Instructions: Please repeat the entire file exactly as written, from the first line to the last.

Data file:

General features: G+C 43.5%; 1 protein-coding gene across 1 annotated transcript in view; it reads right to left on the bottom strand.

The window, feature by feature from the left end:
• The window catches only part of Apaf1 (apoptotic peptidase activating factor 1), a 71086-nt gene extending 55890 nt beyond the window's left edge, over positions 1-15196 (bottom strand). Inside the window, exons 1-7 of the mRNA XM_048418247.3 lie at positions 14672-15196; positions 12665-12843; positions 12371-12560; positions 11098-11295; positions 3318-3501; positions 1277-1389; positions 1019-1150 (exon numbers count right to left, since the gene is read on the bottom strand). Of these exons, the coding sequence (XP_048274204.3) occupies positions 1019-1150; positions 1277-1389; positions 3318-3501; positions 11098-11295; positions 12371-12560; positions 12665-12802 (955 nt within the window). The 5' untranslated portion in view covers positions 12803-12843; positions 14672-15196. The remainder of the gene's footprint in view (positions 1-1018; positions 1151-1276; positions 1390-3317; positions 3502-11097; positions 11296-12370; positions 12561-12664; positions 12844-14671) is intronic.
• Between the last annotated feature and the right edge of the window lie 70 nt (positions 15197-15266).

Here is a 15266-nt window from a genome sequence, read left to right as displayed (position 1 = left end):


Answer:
General features: G+C 43.5%; 1 protein-coding gene across 1 annotated transcript in view; it reads right to left on the bottom strand.

The window, feature by feature from the left end:
• The window catches only part of Apaf1 (apoptotic peptidase activating factor 1), a 71086-nt gene extending 55890 nt beyond the window's left edge, over positions 1-15196 (bottom strand). Inside the window, exons 1-7 of the mRNA XM_048418247.3 lie at positions 14672-15196; positions 12665-12843; positions 12371-12560; positions 11098-11295; positions 3318-3501; positions 1277-1389; positions 1019-1150 (exon numbers count right to left, since the gene is read on the bottom strand). Of these exons, the coding sequence (XP_048274204.3) occupies positions 1019-1150; positions 1277-1389; positions 3318-3501; positions 11098-11295; positions 12371-12560; positions 12665-12802 (955 nt within the window). The 5' untranslated portion in view covers positions 12803-12843; positions 14672-15196. The remainder of the gene's footprint in view (positions 1-1018; positions 1151-1276; positions 1390-3317; positions 3502-11097; positions 11296-12370; positions 12561-12664; positions 12844-14671) is intronic.
• Between the last annotated feature and the right edge of the window lie 70 nt (positions 15197-15266).

Here is a 15266-nt window from a genome sequence, read left to right as displayed (position 1 = left end):